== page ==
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$\newcommand{\Log}{\operatorname{Log}}\newcommand{\Arg}{\operatorname{Arg}}$EDIT I+II. First there was a silly mistake, but now it is fixed. On the second version, it was just too sinuous. Now it is made straight to the point and short.

These kind of integrals are tricky. For getting started see $\ln(1+x^2)=\text{Re}(2\Log(i+x))$ where $\Log(\cdot) $ is the principal value of the logarithm. So it is reasonable to consider integrating something with $\Log(i+z)$ instead of something with $\Log(1+z^2)$. Let's integrate the following: \begin{align} \oint_C \frac{\Log(i+z)}{1+z^2}\,dz =\int_{C_R}\frac{\Log(i+z)}{1+z^2}\,dz+ \int^R_{-R}\frac{\Log(i+z)}{1+z^2}\,dz \end{align} where $C$ is a semi circle in the upper half plane; $C_R$ is the circle part and the other one is obvious. The branch cut is on $z=-i-\lambda$ with $\lambda\in (0,\infty) $, so we are (luckily) far away from the branch cut. The only residue inclosed is $z=i$ and therefore the equality: \begin{align} \int_{C_R}\frac{\Log(i+z)}{1+z^2}\,dz+ \int^R_{-R}\frac{\Log(i+z)}{1+z^2}\,dz=2\pi i \text{Res}_{z=i} \frac{\Log(i+z)}{1+z^2} \end{align} by The Residue Theorem. The integral on $C_R$ will have no contribution when $R\to\infty$. Now lets have a look at the real part of the one on $[-R,R]$: \begin{align} \Re\left(\int^R_{-R}\frac{\Log(i+z)}{1+z^2}\,dz\right) &= \frac{1}{2}\int^R_{-R} \frac{\ln(1+x^2)}{1+x^2}\,dx \end{align} That is what we have observed in the beginning. Let $R\to \infty$ and we get: \begin{align}\tag{1} \frac{1}{2}\int^\infty_{-\infty} \frac{\ln(1+x^2)}{1+x^2}\,dx = \Re\left(2\pi i \text{Res}_{z=i} \frac{\Log(i+z)}{1+z^2}\right) \end{align} Doing the residue times $2\pi i$: \begin{align} 2\pi i\text{Res}_{z=i} \frac{\Log(i+z)}{1+z^2} = 2\pi i\frac{\Log(2i)}{2i}= 2\pi i\frac{\ln(2)+i\frac{\pi}{2}}{2i}=\pi\ln(2)+\frac{i\pi^2}{2} \end{align} The real parts in both sides of $(1)$ must be equal and mulitply both sides with $2$ and get the final result:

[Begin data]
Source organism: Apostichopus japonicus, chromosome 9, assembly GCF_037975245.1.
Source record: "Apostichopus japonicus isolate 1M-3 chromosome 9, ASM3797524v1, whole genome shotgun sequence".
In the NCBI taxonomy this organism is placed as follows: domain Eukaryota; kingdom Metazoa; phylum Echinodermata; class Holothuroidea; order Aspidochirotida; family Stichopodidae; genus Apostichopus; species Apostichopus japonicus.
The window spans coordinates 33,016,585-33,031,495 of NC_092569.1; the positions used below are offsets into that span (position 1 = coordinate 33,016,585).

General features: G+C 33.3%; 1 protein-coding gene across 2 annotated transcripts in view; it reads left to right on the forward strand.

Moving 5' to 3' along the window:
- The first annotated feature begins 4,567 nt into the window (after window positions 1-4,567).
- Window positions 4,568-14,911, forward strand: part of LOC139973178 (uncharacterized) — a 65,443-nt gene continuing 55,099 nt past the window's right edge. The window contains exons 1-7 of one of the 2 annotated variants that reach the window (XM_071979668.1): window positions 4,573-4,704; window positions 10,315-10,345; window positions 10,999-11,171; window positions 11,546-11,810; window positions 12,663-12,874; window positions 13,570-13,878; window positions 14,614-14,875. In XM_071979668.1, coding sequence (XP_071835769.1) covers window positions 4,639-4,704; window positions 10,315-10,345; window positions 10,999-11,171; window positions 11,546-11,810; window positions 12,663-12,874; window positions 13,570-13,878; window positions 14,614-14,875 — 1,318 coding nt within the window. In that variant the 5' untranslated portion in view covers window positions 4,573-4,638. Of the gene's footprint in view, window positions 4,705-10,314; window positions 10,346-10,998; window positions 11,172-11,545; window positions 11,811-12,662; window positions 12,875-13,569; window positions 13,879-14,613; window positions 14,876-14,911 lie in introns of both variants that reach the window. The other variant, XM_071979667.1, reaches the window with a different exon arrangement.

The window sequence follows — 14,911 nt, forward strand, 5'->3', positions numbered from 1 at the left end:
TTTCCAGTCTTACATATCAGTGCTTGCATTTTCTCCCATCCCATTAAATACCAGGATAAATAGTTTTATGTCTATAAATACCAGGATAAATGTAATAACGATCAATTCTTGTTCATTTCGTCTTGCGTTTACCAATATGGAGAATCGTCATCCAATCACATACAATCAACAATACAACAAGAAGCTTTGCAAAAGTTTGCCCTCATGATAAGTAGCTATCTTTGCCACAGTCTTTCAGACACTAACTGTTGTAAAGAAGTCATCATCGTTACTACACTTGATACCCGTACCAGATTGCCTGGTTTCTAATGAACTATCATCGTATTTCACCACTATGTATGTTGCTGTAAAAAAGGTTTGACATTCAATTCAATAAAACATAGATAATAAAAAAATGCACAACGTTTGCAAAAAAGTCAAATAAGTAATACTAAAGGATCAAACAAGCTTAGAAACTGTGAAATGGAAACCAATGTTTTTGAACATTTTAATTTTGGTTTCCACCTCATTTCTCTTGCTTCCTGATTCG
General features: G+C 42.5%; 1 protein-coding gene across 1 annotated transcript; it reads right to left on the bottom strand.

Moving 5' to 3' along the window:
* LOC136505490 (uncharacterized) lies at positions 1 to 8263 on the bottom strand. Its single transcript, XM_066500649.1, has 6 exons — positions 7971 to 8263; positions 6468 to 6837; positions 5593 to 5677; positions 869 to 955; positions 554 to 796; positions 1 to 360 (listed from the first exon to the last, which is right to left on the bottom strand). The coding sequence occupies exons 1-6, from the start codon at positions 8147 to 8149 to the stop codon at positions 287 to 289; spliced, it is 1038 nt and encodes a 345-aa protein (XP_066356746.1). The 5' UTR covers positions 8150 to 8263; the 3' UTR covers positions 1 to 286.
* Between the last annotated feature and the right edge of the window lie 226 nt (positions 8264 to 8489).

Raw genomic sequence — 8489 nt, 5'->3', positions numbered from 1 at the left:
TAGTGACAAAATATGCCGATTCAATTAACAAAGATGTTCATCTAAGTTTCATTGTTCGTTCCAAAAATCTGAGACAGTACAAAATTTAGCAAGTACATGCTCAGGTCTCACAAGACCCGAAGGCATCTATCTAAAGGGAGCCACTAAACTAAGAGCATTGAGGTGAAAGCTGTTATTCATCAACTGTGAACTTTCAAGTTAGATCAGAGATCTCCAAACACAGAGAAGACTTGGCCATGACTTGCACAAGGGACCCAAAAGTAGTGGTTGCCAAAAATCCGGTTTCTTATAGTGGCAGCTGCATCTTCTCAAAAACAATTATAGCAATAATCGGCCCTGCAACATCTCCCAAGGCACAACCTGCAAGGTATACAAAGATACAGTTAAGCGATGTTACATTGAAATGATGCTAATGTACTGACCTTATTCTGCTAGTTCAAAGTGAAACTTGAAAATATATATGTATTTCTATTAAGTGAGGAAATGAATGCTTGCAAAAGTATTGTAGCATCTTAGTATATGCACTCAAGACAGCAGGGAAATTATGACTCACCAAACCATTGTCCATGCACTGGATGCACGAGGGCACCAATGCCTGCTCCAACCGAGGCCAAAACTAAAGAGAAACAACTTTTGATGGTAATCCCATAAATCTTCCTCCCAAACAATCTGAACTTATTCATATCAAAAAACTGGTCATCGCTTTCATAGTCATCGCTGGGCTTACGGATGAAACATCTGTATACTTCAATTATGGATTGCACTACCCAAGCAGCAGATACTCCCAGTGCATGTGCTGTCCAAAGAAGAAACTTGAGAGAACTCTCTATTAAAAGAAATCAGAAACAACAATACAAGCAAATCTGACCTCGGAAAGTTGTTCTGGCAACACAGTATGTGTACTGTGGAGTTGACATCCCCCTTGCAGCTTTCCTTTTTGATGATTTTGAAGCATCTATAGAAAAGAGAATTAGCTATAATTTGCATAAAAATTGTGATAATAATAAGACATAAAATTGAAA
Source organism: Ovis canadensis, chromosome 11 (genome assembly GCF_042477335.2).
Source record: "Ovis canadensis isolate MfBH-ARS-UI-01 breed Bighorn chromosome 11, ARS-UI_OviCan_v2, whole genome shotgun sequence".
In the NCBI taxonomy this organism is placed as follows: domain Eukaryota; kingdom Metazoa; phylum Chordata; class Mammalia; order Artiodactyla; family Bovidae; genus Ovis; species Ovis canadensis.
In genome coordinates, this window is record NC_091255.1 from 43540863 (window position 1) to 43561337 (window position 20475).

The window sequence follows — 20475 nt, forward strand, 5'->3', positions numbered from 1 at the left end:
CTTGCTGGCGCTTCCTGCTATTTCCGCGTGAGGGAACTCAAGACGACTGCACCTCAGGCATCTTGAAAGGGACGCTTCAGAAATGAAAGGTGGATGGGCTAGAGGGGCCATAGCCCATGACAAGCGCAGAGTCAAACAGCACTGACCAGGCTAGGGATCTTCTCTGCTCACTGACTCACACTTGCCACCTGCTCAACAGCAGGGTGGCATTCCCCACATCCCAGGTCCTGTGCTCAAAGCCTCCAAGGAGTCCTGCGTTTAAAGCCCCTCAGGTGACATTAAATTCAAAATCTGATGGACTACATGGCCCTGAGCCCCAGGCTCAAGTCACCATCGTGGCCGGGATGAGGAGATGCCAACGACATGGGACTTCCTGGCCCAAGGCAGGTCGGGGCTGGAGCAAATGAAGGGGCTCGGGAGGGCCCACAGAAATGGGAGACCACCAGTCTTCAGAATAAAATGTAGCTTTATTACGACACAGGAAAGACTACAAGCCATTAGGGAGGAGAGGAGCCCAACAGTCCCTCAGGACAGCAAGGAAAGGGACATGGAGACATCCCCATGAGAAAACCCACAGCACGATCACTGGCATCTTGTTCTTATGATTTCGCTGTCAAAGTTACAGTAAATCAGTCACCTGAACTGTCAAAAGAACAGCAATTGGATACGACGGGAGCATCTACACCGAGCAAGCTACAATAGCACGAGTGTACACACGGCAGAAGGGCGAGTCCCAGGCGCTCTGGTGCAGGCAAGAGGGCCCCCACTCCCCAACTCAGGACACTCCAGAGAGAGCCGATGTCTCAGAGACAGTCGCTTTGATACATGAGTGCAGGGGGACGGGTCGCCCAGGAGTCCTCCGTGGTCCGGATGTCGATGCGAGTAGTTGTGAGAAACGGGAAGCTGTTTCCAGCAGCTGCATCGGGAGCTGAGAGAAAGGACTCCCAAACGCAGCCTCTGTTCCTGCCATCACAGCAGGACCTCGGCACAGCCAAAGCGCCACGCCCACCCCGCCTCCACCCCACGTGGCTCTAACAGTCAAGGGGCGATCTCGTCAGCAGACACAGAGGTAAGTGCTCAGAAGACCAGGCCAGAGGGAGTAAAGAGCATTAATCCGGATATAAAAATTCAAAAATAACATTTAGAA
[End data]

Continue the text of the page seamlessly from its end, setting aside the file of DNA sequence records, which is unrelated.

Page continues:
\begin{align} \int^\infty_{-\infty}\frac{\ln(1+x^2)}{1+x^2}\,dx = 2\pi\ln(2) \end{align}

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The function $ln(1+x^2)$ has two branch points at $\pm i$, then we cannot choose the contour you propose, as noted in the comment by @Sangchul Lee. Also, the point $x=0$ is not special for the function, the contribution of $\gamma_r$ is useless too. Instead, we can consider a branch cut on the vertical segment between $i$ and $-i$. It is convenient to decompose $$ f(x)=\frac{1}{2}\frac{\ln(1+x^2)}{1-ix}+\frac{1}{2}\frac{\ln(1+x^2)}{1+ix}$$ By enforcing the substitution $y=-x$ in the second integral, one has \begin{align} I&=\frac{1}{2}\int_{-\infty}^\infty\frac{\ln(1+x^2)}{1-ix}\,dx+\frac{1}{2}\int_{-\infty}^\infty\frac{\ln(1+x^2)}{1+ix}\,dx\\ &=\int_{-\infty}^\infty\frac{\ln(1+x^2)}{1-ix}\,dx \end{align}

We define a contour along the real axis which avoids the branch cut by turning around $x=i$ and which is closed by the large upper semi-circle $C_R$. From the residue theorem, it holds \begin{equation} 0=\left[\int_{C_R}+\int_{-\infty}^{-\varepsilon}+J+\int_{\varepsilon}^{\infty}\right] f^-(x)\,dx \end{equation} where $f^-(x)=\left( 1-ix \right)^{-1}\ln\left( 1+x^2 \right)$ and $J$ is the contribution of the path which turns around the branch cut. It can be shown that the large semi-circle contribution vanishes as $R\to\infty$, then \begin{equation} I=\int_{-\infty}^\infty f^-(x)\,dx=-J \end{equation} and

$$J=\left[\int_{-\varepsilon}^{i-\varepsilon} +\int_{\gamma_i} +\int^{\varepsilon}_{i+\varepsilon} \right] f^-(x)\,dx$$ $\int_{\gamma_i}$ is the contribution of a small semi-circle around $x=i$, it can be shown to vanish when $\varepsilon\to 0$. On the left and right sides of the vertical contribution, with $x=-\varepsilon+ iy$, and passing to the limit $\varepsilon\to 0$ \begin{align} \int_{-\varepsilon}^{i-\varepsilon}f^-(x)\,dx&=i\int_0^1\frac{\ln(1-y^2)+2i\pi}{1+y}\,dy\\ \int^{\varepsilon}_{i+\varepsilon}f^-(x)\,dx&=i\int_1^0\frac{\ln(1-y^2)}{1+y}\,dy \end{align} Adding both terms, the logarithmic contributions cancel each other and we obtain \begin{equation} J=-2\pi\ln2 \end{equation} Finally, \begin{equation} I=2\pi\ln2 \end{equation} In this method, like in the other given answers, a decomposition is used in order to separate the poles and the branch points near the contour.